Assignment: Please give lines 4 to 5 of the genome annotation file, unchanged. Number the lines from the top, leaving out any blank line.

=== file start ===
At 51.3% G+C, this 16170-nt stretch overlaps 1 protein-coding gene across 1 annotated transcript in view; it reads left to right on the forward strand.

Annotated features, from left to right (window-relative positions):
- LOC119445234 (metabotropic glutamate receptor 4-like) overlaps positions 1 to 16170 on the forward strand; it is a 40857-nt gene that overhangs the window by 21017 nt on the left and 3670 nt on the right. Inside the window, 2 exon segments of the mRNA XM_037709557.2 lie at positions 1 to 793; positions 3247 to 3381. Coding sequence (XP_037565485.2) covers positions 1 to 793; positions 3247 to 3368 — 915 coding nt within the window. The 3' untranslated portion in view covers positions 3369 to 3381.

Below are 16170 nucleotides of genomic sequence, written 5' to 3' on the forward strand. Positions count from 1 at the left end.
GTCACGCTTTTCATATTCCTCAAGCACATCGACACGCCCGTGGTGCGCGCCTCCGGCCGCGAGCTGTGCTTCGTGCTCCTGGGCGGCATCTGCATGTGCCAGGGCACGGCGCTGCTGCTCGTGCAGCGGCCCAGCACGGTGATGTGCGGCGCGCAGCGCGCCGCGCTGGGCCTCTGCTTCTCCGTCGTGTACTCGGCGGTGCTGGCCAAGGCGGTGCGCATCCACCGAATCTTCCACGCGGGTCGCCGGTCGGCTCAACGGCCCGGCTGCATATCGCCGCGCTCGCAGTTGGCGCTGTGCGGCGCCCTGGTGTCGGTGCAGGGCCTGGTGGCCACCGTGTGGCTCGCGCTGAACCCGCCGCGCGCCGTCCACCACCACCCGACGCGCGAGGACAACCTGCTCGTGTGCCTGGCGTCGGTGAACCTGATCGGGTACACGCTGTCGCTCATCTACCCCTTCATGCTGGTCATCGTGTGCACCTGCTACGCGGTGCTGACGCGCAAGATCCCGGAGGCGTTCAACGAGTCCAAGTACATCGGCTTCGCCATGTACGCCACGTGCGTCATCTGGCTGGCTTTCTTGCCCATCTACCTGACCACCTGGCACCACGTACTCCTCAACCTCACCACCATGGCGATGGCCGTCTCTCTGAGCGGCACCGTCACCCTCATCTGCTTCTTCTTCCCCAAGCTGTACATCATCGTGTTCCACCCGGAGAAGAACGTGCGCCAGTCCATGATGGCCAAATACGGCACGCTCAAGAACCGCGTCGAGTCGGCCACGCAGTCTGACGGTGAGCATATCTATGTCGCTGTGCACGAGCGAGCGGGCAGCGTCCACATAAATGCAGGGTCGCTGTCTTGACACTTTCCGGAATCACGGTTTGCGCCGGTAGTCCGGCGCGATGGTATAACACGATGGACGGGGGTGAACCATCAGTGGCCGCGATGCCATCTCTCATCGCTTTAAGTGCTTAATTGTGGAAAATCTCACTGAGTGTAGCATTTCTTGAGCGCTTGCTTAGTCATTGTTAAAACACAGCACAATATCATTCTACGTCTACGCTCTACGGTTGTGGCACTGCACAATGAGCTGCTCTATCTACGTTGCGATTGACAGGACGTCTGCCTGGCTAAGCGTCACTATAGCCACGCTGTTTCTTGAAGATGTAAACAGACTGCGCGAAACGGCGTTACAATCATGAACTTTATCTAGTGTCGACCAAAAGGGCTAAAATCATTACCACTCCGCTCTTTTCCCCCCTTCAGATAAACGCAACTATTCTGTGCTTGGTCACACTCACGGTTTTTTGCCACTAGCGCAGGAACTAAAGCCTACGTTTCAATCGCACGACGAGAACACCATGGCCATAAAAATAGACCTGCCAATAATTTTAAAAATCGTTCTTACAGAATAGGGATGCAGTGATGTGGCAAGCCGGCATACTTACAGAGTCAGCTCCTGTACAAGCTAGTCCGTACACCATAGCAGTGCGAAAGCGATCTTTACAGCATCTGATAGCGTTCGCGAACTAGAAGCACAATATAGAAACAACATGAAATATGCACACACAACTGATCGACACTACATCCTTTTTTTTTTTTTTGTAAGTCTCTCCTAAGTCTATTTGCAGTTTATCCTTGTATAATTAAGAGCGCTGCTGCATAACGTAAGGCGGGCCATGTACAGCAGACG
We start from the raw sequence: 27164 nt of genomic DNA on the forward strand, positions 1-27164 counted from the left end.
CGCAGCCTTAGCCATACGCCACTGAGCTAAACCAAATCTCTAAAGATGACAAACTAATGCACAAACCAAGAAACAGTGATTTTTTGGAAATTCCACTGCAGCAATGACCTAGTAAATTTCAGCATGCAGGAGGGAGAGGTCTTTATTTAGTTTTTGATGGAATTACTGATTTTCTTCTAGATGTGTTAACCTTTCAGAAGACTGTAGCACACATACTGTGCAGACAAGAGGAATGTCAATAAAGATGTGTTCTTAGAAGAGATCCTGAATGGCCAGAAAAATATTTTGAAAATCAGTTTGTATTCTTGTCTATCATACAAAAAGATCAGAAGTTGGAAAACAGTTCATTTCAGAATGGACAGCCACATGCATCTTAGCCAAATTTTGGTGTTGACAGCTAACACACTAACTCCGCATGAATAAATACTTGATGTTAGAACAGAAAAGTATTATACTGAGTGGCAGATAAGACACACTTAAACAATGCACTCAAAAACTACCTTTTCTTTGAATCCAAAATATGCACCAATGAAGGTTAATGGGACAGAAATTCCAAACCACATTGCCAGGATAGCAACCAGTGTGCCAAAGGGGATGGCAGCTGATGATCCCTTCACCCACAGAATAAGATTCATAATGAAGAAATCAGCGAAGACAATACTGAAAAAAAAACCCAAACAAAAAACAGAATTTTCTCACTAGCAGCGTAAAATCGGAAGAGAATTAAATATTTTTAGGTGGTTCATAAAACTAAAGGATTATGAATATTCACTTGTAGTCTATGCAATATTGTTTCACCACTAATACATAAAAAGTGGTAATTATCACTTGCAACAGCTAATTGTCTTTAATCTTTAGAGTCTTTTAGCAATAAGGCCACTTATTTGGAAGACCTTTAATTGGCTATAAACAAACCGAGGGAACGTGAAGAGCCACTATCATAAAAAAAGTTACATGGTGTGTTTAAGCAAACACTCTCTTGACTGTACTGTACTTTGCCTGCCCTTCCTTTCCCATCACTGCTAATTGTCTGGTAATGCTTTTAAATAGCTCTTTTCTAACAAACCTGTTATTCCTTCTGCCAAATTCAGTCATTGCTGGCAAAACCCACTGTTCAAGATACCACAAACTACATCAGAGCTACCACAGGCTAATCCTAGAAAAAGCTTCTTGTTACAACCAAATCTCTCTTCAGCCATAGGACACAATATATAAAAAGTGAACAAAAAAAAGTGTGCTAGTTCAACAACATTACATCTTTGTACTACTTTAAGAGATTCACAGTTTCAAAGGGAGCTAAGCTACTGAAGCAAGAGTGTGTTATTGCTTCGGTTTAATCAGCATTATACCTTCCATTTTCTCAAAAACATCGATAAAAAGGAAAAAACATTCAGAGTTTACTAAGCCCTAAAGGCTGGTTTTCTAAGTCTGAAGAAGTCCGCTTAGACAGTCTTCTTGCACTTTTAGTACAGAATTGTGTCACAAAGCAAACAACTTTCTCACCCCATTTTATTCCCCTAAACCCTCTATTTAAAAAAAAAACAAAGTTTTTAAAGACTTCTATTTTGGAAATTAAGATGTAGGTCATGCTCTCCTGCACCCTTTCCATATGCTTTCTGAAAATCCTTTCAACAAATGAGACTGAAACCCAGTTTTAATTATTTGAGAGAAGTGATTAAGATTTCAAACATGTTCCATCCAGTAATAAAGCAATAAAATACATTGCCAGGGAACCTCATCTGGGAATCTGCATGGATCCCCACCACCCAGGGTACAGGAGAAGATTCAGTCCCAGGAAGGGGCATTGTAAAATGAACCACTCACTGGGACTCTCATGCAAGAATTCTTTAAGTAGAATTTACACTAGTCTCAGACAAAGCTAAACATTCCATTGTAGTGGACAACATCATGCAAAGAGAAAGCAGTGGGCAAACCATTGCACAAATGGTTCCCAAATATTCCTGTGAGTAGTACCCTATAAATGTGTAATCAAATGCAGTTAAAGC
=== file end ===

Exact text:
Below are 16170 nucleotides of genomic sequence, written 5' to 3' on the forward strand. Positions count from 1 at the left end.
GTCACGCTTTTCATATTCCTCAAGCACATCGACACGCCCGTGGTGCGCGCCTCCGGCCGCGAGCTGTGCTTCGTGCTCCTGGGCGGCATCTGCATGTGCCAGGGCACGGCGCTGCTGCTCGTGCAGCGGCCCAGCACGGTGATGTGCGGCGCGCAGCGCGCCGCGCTGGGCCTCTGCTTCTCCGTCGTGTACTCGGCGGTGCTGGCCAAGGCGGTGCGCATCCACCGAATCTTCCACGCGGGTCGCCGGTCGGCTCAACGGCCCGGCTGCATATCGCCGCGCTCGCAGTTGGCGCTGTGCGGCGCCCTGGTGTCGGTGCAGGGCCTGGTGGCCACCGTGTGGCTCGCGCTGAACCCGCCGCGCGCCGTCCACCACCACCCGACGCGCGAGGACAACCTGCTCGTGTGCCTGGCGTCGGTGAACCTGATCGGGTACACGCTGTCGCTCATCTACCCCTTCATGCTGGTCATCGTGTGCACCTGCTACGCGGTGCTGACGCGCAAGATCCCGGAGGCGTTCAACGAGTCCAAGTACATCGGCTTCGCCATGTACGCCACGTGCGTCATCTGGCTGGCTTTCTTGCCCATCTACCTGACCACCTGGCACCACGTACTCCTCAACCTCACCACCATGGCGATGGCCGTCTCTCTGAGCGGCACCGTCACCCTCATCTGCTTCTTCTTCCCCAAGCTGTACATCATCGTGTTCCACCCGGAGAAGAACGTGCGCCAGTCCATGATGGCCAAATACGGCACGCTCAAGAACCGCGTCGAGTCGGCCACGCAGTCTGACGGTGAGCATATCTATGTCGCTGTGCACGAGCGAGCGGGCAGCGTCCACATAAATGCAGGGTCGCTGTCTTGACACTTTCCGGAATCACGGTTTGCGCCGGTAGTCCGGCGCGATGGTATAACACGATGGACGGGGGTGAACCATCAGTGGCCGCGATGCCATCTCTCATCGCTTTAAGTGCTTAATTGTGGAAAATCTCACTGAGTGTAGCATTTCTTGAGCGCTTGCTTAGTCATTGTTAAAACACAGCACAATATCATTCTACGTCTACGCTCTACGGTTGTGGCACTGCACAATGAGCTGCTCTATCTACGTTGCGATTGACAGGACGTCTGCCTGGCTAAGCGTCACTATAGCCACGCTGTTTCTTGAAGATGTAAACAGACTGCGCGAAACGGCGTTACAATCATGAACTTTATCTAGTGTCGACCAAAAGGGCTAAAATCATTACCACTCCGCTCTTTTCCCCCCTTCAGATAAACGCAACTATTCTGTGCTTGGTCACACTCACGGTTTTTTGCCACTAGCGCAGGAACTAAAGCCTACGTTTCAATCGCACGACGAGAACACCATGGCCATAAAAATAGACCTGCCAATAATTTTAAAAATCGTTCTTACAGAATAGGGATGCAGTGATGTGGCAAGCCGGCATACTTACAGAGTCAGCTCCTGTACAAGCTAGTCCGTACACCATAGCAGTGCGAAAGCGATCTTTACAGCATCTGATAGCGTTCGCGAACTAGAAGCACAATATAGAAACAACATGAAATATGCACACACAACTGATCGACACTACATCCTTTTTTTTTTTTTTGTAAGTCTCTCCTAAGTCTATTTGCAGTTTATCCTTGTATAATTAAGAGCGCTGCTGCATAACGTAAGGCGGGCCATGTACAGCAGACG